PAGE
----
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Presse Med. 2017 Mar;46(2 Pt 1):165-171. doi: 10.1016/j.lpm.2016.07.025. Epub 2016 Nov 3.

[Thiamine (vitamin B1) treatment in patients with alcohol dependence].

[Article in French]

Author information

1
Centre hospitalier Sainte-Anne, université Paris 5, Descartes, service d'addictologie, 1, rue Cabanis, 75014 Paris, France. Electronic address: a.dervaux@ch-sainte-anne.fr.
2
Centre hospitalier Sainte-Anne, université Paris 5, Descartes, service d'addictologie, 1, rue Cabanis, 75014 Paris, France.

Abstract

Thiamine deficiency (vitamin B1) is common in patients with alcohol dependence. Cognitive impairments may be an early consequence of thiamine deficiency. Wernicke's encephalopathy is underdiagnosed and undertreated. In patients with established Wernicke's encephalopathy, parenteral thiamine 200-500mg three times a day should be given for 3-5 days, followed by oral thiamine 250-1000mg/day. In patients with suspected Wernicke's encephalopathy, parenteral thiamine 250-300mg should be given two times a day for 3-5 days, followed by oral thiamine 250-300mg/day. In patients at high risk of thiamine deficiency, parenteral thiamine 250-500mg/day should be given for 3-5 days, followed by oral thiamine 250-300mg/day. In patients at low risk (with uncomplicated alcohol dependence), oral thiamine 250-500mg/day should be given for 3-5 days, followed by oral thiamine 100-250mg/day.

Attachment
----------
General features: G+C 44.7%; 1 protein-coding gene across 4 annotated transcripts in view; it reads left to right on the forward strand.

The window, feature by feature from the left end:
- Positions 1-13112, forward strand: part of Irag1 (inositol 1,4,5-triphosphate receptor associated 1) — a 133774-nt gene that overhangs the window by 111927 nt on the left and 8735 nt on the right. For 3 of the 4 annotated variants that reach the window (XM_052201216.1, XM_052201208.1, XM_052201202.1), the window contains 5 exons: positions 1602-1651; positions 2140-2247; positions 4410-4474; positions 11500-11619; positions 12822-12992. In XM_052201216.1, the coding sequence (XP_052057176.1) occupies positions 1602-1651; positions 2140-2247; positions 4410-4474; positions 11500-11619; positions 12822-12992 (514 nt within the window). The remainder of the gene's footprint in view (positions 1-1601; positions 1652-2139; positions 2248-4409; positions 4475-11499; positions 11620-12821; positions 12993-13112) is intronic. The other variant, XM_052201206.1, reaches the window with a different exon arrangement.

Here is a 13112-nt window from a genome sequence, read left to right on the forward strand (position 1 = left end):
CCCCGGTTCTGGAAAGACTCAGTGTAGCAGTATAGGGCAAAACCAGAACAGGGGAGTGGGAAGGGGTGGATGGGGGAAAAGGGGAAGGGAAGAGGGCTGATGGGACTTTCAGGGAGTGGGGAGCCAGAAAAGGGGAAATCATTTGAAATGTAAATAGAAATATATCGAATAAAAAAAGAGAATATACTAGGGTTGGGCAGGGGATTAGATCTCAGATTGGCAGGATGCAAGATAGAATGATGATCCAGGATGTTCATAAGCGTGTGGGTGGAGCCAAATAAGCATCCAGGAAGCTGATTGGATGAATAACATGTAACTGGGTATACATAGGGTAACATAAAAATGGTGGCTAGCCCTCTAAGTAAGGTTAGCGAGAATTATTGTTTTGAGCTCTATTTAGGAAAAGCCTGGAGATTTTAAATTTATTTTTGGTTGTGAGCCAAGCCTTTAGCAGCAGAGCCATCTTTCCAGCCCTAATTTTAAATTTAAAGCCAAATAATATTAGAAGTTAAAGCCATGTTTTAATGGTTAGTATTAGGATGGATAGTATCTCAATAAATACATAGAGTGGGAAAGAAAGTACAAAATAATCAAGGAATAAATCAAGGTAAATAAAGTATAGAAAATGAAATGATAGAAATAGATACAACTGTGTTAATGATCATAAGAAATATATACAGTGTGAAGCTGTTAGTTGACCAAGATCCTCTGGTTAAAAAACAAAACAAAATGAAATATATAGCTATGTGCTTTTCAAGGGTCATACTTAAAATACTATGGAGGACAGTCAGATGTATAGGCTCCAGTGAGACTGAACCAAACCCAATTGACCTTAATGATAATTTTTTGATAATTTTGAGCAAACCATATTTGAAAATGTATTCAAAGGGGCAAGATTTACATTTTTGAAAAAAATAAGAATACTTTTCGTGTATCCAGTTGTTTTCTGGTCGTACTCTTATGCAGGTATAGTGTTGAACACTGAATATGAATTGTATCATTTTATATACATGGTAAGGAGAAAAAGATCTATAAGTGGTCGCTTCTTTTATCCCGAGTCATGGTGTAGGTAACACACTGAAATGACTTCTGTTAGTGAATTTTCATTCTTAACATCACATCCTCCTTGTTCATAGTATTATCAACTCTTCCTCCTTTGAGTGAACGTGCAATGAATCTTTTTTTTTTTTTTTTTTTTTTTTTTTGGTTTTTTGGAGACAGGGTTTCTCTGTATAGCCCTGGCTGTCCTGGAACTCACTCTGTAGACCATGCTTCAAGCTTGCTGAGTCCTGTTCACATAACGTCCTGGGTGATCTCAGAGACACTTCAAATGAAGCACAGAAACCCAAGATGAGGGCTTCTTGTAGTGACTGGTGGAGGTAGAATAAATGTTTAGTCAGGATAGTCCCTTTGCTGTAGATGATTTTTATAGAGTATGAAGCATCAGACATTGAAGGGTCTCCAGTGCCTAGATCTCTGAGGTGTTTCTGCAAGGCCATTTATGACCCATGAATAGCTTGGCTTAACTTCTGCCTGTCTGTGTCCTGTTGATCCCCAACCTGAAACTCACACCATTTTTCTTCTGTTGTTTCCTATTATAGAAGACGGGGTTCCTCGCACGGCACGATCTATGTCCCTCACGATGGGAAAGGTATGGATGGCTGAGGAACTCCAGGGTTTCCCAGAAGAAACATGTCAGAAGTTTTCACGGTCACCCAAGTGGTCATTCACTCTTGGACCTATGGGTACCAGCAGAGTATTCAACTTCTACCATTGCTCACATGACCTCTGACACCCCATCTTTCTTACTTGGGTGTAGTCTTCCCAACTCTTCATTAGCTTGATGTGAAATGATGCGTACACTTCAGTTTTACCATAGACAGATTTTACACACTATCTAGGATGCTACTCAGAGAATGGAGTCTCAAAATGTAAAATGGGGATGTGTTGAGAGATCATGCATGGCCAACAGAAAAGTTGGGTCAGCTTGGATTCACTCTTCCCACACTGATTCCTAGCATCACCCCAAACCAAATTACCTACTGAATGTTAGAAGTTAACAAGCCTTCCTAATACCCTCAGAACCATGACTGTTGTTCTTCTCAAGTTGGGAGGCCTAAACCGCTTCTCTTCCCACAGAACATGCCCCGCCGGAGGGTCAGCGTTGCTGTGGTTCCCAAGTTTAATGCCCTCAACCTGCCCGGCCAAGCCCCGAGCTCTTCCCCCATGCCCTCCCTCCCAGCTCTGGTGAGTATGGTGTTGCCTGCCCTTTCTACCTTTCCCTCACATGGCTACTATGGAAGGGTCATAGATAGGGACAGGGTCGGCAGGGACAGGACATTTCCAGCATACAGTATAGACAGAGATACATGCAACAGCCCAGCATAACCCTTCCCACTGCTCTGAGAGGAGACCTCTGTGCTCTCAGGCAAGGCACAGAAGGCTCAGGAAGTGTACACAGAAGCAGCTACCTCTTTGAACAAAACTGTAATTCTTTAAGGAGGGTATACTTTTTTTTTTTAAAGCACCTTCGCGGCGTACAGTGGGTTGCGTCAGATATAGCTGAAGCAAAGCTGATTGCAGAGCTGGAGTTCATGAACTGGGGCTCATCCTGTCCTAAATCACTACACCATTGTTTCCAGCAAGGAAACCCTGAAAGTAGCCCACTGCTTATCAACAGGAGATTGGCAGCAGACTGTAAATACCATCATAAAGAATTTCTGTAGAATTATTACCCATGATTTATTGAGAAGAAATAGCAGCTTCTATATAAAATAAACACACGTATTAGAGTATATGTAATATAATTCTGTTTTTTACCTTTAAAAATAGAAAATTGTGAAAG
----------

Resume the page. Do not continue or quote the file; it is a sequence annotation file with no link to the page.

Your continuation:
PMID:
27818067
DOI:
10.1016/j.lpm.2016.07.025
[Indexed for MEDLINE]

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